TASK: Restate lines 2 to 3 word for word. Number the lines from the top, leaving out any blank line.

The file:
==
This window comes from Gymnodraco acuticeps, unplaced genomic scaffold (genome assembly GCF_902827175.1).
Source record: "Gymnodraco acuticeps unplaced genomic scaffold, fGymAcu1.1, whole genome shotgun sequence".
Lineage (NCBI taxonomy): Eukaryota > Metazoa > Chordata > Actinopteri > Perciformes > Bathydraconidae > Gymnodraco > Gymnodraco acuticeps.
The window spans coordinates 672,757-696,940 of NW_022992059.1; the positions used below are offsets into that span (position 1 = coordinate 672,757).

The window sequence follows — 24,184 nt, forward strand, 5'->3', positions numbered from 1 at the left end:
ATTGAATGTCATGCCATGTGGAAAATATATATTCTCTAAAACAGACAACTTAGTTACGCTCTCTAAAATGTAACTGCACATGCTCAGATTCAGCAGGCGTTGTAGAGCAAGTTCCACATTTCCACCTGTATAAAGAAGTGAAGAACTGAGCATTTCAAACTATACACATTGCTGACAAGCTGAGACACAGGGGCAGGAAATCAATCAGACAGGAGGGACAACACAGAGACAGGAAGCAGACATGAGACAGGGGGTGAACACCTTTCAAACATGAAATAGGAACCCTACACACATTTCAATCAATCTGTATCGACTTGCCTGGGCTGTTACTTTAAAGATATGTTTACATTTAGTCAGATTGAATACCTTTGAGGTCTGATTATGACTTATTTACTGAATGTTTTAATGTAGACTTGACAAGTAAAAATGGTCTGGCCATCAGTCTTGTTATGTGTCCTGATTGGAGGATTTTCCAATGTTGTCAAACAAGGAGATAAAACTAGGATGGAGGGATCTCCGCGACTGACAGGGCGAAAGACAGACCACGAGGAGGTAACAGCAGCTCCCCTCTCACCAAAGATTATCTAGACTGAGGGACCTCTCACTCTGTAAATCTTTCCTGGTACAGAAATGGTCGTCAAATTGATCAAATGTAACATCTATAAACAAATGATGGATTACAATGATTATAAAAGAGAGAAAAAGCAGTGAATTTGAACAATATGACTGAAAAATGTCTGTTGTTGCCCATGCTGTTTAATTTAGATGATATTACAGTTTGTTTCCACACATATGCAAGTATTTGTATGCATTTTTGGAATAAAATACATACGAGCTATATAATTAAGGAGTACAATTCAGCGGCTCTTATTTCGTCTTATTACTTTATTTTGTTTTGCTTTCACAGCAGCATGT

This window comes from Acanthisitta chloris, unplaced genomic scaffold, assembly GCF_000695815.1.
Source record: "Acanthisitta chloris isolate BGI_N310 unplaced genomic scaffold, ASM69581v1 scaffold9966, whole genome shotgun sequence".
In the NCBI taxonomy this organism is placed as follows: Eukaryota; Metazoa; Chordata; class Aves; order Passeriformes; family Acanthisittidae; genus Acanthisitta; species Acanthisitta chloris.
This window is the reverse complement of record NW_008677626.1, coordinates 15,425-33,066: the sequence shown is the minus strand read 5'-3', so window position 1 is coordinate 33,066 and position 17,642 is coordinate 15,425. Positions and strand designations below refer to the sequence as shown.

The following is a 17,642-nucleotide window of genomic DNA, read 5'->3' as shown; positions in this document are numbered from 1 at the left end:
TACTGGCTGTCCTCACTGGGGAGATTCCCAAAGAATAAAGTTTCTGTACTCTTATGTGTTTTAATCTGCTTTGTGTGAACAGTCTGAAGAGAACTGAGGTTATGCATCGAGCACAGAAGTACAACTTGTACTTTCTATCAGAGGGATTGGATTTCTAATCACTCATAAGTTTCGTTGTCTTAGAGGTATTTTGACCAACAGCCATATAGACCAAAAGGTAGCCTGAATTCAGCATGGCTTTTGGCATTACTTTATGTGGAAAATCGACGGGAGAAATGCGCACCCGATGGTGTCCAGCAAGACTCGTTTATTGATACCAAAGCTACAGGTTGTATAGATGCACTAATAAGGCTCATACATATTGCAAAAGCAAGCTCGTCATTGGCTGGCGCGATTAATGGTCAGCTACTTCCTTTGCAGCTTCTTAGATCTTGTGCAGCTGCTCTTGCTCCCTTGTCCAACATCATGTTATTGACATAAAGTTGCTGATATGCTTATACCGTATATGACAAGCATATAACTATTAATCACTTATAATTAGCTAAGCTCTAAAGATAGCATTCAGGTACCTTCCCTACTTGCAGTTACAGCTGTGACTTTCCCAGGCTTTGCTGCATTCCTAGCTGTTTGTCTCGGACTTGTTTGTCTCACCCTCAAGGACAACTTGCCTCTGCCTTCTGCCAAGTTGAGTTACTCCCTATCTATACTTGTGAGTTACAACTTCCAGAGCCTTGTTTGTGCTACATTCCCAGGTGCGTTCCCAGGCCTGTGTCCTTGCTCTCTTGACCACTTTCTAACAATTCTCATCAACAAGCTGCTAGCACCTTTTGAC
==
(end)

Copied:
Source record: "Gymnodraco acuticeps unplaced genomic scaffold, fGymAcu1.1, whole genome shotgun sequence".
Lineage (NCBI taxonomy): Eukaryota > Metazoa > Chordata > Actinopteri > Perciformes > Bathydraconidae > Gymnodraco > Gymnodraco acuticeps.